An integral part of running training is the long run.
So what is the long run? Depending on your race distance, the long run can be anything from an hour for new recreational runners training for fun runs, to three hours and onwards for marathoners and those running ultra marathons.
Why do we need to run long?
These runs produce more mitochondria and capillaries in your muscle cells, increase your aerobic capacity, improve your cardiovascular system's efficiency, increase the amount of glycogen stored in your muscles and liver, strengthen your musculoskeletal system, give you a greater ability to work through muscular fatigue, and increase your body's ability to use fat as fuel.
Let's define that very basically:
1. Long runs teach your body to use fuel in an efficient manner.
2. Long runs train your body to use oxygen efficiently.
3. Long runs teach your body to handle the load associated with running.
These are all physiological benefits of running long and it's also important to note the psychological benefits of long runs. The biggest takeaway with regards to running performance lies in developing the confidence to run for a long time, but there are also many other psychological benefits to running long, and running in a general sense. Click here to read about the impact running has on your brain.
How long should your long run be?
This is an interesting point of discussion and like most elements of training, relative to the individual circumstances of the athlete. It's important to look at the long run in the context of the week, and not in isolation. How many kilometres a week are you running? How many sessions a week are you doing? What is the proximity to your event? Too often, new runners place too much emphasis on the long run and place less emphasis on building consistent mileage through the week.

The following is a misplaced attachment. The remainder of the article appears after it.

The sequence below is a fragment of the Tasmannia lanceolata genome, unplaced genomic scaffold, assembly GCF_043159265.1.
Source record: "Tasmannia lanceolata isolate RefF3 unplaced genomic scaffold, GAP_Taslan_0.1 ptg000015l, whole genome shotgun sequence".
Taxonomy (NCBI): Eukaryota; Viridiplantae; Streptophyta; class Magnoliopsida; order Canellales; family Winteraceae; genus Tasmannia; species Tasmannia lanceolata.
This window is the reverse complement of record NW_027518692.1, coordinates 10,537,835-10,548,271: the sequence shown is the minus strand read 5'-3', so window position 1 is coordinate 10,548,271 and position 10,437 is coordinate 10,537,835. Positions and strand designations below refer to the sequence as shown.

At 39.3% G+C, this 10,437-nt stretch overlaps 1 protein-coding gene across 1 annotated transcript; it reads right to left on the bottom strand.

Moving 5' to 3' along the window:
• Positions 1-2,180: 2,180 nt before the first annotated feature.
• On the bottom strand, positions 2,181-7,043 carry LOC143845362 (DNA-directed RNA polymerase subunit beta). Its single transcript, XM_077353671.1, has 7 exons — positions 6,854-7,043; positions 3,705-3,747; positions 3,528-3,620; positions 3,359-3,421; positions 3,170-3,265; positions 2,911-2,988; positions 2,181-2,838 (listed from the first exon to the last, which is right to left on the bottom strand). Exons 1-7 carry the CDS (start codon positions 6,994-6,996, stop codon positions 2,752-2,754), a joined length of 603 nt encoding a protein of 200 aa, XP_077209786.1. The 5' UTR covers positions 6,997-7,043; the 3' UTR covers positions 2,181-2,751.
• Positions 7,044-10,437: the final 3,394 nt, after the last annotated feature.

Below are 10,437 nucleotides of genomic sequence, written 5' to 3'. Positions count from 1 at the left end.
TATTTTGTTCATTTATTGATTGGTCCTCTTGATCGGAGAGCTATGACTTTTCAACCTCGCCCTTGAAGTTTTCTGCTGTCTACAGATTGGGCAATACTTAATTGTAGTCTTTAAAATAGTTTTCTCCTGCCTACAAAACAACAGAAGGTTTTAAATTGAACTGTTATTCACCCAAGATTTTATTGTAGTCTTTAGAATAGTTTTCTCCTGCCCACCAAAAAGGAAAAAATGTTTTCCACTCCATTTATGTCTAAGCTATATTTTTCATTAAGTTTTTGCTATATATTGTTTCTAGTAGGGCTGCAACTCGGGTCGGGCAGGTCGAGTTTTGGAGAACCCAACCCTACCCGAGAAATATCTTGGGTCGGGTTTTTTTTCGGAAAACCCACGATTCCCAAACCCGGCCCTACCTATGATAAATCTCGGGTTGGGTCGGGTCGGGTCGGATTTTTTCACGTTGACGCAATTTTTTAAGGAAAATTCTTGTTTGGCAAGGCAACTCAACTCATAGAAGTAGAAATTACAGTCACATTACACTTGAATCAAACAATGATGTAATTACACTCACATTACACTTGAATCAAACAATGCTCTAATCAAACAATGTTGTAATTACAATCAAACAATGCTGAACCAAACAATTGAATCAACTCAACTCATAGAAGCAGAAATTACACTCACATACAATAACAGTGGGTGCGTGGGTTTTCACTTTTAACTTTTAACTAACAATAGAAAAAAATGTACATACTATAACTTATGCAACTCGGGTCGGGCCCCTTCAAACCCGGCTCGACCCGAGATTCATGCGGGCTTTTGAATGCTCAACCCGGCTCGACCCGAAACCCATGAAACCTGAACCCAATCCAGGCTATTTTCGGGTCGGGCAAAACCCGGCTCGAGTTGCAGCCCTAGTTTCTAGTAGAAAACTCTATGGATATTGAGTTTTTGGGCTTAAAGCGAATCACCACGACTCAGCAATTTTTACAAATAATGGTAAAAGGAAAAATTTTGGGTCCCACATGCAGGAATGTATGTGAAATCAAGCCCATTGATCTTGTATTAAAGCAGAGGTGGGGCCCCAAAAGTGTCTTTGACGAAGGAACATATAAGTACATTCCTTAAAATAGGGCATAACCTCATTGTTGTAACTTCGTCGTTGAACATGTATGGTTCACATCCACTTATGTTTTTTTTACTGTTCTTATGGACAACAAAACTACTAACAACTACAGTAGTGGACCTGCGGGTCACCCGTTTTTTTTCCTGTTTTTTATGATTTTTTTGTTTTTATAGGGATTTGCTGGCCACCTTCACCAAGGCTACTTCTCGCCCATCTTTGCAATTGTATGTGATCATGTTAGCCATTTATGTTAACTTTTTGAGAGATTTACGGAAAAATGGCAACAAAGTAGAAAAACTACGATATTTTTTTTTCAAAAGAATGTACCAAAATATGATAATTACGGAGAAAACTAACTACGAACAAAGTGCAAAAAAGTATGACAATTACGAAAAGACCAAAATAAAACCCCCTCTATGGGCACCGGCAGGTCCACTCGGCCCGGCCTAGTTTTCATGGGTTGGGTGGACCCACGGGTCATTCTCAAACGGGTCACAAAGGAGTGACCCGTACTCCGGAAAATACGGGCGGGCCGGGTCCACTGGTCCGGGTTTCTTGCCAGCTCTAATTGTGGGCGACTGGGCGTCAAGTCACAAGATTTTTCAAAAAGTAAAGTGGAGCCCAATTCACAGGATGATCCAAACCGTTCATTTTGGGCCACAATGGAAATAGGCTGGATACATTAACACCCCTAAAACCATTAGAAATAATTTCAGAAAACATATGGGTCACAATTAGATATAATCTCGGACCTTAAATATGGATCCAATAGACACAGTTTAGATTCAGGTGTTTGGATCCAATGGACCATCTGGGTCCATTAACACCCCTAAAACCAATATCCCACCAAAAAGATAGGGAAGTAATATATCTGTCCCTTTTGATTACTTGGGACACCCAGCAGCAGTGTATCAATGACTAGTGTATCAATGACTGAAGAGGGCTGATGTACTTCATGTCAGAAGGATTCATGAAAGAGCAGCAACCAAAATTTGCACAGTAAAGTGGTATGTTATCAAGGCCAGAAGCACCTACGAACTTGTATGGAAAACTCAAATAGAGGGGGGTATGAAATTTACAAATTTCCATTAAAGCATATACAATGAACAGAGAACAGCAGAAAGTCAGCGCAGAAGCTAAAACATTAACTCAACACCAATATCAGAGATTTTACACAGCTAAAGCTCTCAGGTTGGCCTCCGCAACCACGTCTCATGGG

Imagine you are running a weekly long run of 20km with a total weekly mileage of 35-40km. That's 50% of your weekly total in one run. Why could this be a problem?
1. You're spending a large part of the week recovering from one single run, missing the opportunity to log more runs during the week. This is too much time spent adapting to the stress placed on the body. In some cases, these runs cause a huge amount of tissue damage and cell damage (mitochondria and capillaries) that compromises recovery and lead to an imbalance between recovery and adaption. To improve, we must first adapt.
2. You're placing excessive stress on the musculoskeletal system. It's not uncommon for people who have developed aerobically through swimming or cycling to transition to running and not have the structural strength to support their aerobic system. This is a fast track to injury, inconsistency and burn out.
3. You're neglecting training other energy systems that are capable of producing positive results for your running. If you can't back up from your long run to run a workout or two during the week, or to get out for an easy run, then perhaps the workload of your long run is too much. Even if you do manage to get out the door, the quality of your running can be compromised due to be in a consistent state of muscle glycogen depletion.
Consider instead the total workload of your week across all runs and look to progressively build your running volume relative to your chosen event. A very rough rule of thumb is to think of your long run as 25-30% of your total weekly volume. If you're running an ultra marathon this percentage may increase with the intention of introducing longer loading stress to your musculoskeletal system and to practice race day fuelling strategies, however the process of recovery and adaption must be respected.
What are some of the types of long runs?
If you're just starting out on your running journey then the long run should be run easily to ensure you're managing your training load. For runners with more years in their legs, the long run provides an opportunity to experiment with race specific work, target multiple energy systems and the ability to run at a varying pace. It's important to remember that the long run can be as or more stressful than a workout during the week, so respect the stress this creates.
That was a lot of reading, I just want to head out for a big day in the mountains.
That's fine! Training doesn't always have to be perfect, but it is important to establish healthy habits and a healthy structure to ensure you're able to spend those long days on your feet when the time arises.